The Environment Minister has ruled out introducing price caps on energy charges this winter.
Eamon Ryan accused Sinn Fein of “following a Tory Government approach”, adding that the approach was not the right one.
He also said that people will not have to go without light and heat this winter.
The Green Party leader made the remarks in the Dail in response to Donegal TD Pearse Doherty calling on the Government to cut electricity prices to pre-crisis levels to help families with rising energy costs.
Mr Doherty said people across the country were afraid because they do not know what is “coming down the road”.
He said: “It’s easy to see why people are afraid. It’s so simple. Just look at what they’re facing: rents are going up, food is going up, energy going up and the fear is especially real when it comes to the extortionate electricty bills that households face.”
Mr Doherty added that people were “absolutely outraged” when they see the “scandalous hikes” in standing charges by “big profiteering energy companies”.
“The government needs to act decisively,” he said.
“You need to cut electricity prices back to pre-crisis levels and kept them at that level to help get families through this winter.”
In response, Mr Ryan said he did not believe Sinn Fein’s plan was the right one.
“It is very similar to what the Tory party are looking to do,” Mr Ryan said.
“In fact, Jacob Rees-Mogg this morning set out pretty much the same policy for Northern Ireland.
“You’re following a Tory government approach. I don’t agree with it,” Mr Ryan said.
“The first problem is that it would actually benefit the better-off, who tend to use more energy, who tend to have the bigger houses and who tend to have the biggest bills.
“They would benefit most from the approach that you’re suggesting.
“Secondly, as in the Tory party approach, it would benefit the energy industry.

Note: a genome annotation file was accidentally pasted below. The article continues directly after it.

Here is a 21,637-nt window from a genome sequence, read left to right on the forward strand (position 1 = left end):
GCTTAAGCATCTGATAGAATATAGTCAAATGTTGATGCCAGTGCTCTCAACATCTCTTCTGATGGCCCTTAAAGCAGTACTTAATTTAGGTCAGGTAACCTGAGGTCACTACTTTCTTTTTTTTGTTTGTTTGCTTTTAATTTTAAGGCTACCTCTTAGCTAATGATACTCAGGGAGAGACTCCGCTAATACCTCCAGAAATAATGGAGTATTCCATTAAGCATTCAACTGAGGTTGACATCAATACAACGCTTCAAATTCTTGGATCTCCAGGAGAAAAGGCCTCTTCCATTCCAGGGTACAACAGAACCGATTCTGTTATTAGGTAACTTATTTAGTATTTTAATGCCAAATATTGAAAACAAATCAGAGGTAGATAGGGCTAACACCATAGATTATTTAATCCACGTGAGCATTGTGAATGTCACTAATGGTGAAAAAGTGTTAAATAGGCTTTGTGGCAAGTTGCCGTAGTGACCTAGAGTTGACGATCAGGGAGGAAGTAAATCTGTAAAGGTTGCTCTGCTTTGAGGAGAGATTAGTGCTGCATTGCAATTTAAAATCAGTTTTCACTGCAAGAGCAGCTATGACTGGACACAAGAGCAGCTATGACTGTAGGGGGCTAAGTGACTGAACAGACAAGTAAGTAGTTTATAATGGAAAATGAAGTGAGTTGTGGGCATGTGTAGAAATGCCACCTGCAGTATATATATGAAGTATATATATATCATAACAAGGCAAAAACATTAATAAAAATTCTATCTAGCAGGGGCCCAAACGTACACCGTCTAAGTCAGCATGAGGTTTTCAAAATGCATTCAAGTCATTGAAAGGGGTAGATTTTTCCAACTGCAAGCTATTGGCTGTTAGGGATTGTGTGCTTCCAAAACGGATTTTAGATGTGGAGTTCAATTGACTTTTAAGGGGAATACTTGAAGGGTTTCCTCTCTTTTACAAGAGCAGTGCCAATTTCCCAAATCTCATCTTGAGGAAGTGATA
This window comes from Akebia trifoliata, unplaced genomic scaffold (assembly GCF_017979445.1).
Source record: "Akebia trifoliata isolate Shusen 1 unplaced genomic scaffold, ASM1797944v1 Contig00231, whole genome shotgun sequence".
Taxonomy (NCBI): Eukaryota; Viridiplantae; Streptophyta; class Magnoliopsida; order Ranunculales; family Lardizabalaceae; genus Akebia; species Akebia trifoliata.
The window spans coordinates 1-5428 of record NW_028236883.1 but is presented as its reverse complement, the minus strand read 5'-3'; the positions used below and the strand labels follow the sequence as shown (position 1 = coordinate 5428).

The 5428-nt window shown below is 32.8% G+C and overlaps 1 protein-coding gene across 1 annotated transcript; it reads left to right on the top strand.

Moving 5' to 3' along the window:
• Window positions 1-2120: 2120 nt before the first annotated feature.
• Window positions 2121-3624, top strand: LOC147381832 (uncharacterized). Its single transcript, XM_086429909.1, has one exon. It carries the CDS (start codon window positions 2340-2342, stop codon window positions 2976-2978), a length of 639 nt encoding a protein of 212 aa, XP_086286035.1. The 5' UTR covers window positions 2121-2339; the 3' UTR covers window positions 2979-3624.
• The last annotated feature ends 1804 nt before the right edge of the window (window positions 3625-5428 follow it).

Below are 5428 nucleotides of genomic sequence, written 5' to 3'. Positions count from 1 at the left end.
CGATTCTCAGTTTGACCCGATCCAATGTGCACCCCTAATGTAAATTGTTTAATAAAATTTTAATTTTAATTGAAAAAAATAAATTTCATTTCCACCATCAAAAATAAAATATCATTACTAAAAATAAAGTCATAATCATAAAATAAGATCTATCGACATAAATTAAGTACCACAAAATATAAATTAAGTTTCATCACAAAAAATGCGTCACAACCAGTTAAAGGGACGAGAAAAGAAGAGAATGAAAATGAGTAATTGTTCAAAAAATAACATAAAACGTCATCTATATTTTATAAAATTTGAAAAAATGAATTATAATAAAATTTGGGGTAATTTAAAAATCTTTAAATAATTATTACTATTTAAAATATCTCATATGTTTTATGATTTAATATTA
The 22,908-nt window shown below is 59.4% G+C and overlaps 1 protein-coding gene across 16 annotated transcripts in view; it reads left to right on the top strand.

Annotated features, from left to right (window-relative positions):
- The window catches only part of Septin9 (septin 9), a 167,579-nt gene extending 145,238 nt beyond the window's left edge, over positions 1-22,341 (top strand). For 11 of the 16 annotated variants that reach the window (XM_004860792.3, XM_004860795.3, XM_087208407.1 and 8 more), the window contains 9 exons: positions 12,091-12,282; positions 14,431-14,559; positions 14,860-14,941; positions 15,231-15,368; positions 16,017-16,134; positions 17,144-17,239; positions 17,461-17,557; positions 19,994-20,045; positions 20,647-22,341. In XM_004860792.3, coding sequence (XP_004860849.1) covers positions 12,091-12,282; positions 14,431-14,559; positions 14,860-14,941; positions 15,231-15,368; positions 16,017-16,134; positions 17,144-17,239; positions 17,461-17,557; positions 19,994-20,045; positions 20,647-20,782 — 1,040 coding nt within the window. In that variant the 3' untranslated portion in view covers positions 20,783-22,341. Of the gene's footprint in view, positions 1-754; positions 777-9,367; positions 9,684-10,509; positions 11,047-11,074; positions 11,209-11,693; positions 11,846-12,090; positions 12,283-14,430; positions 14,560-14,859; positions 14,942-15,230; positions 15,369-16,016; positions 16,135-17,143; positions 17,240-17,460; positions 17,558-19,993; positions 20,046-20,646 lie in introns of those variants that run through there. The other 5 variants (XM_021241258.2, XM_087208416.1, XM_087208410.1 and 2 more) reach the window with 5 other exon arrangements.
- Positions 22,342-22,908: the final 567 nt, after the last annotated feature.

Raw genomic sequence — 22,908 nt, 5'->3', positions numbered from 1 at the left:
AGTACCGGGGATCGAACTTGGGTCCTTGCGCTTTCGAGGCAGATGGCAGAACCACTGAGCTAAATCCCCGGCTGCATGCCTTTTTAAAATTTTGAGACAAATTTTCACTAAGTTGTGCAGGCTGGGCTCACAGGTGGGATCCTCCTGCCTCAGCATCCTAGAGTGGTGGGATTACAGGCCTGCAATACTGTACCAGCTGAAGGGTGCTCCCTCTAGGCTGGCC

“That is something we don’t need to do at this time.
“What we need to do is to apply windfall charges and actually give that money back to our people rather than providing a cap and a free pass in any amount after that.”
He added that the government would be introducing a range of measures and supports to help households and businesses with rising costs, including energy credits.
Addressing Mr Ryan’s Tory comments, Mr Doherty claimed the Environment Minister had “Tories on the brain”, and that “maybe that’s because you’re in bed with the Irish Tories here”.
The Sinn Fein TD described a price cap for Ireland “as the right choice” because people need certainty.
He said other European countries had introduced caps on energy prices in response to the crisis.
“People living in Newry, people living in Strabane, will have certainty in terms of their bills, so will they in Austria in France and Croatia and Poland and Romania.
“And in the last 48 hours the Netherlands has announced it, Denmark has announced it and the Minister of Slovakia has announced that they’re going to bring in price certainty for customers.
“Why? Because this is part of the European toolbox.”
He added: “Your government is asleep and doesn’t recognise the pressures that families are under.”
Meanwhile, Tanaiste Leo Varadkar said there are difficulties around the use of energy caps to curb rising costs.
He described it as a “contract for difference” that is reminiscent of the bank guarantee during the crash.
The Fine Gael leader also said Mr Ryan’s comments in the Dail were a “factual statement”.
“I suppose it’s a statement of fact that price caps is something that the British Conservative government is doing. So I always agree with facts. I know everyone doesn’t. But I agree with facts,” he added.
“I think what Mr Ryan said there was a factual statement. I can understand why people would like to see price caps but the difficulty in price caps is we’ve no idea how high the price of energy will go.
“We don’t actually control that because the oil and gas is brought in from overseas.
“So if you have a price cap, the government has to be willing to say that it’ll pay the amount over the cap, no matter what it is and that, as the Taoiseach said, is a blank cheque.
“It’s a contract for difference. It’s the thing that brought down Anglo-Irish bank. It’s reminiscent of the bank guarantee, and I’d be very, very nervous to go down that road.
“It might be popular for a while, but it might be the thing that brings back austerity, and that’s something we don’t want to ever see in our country again.”
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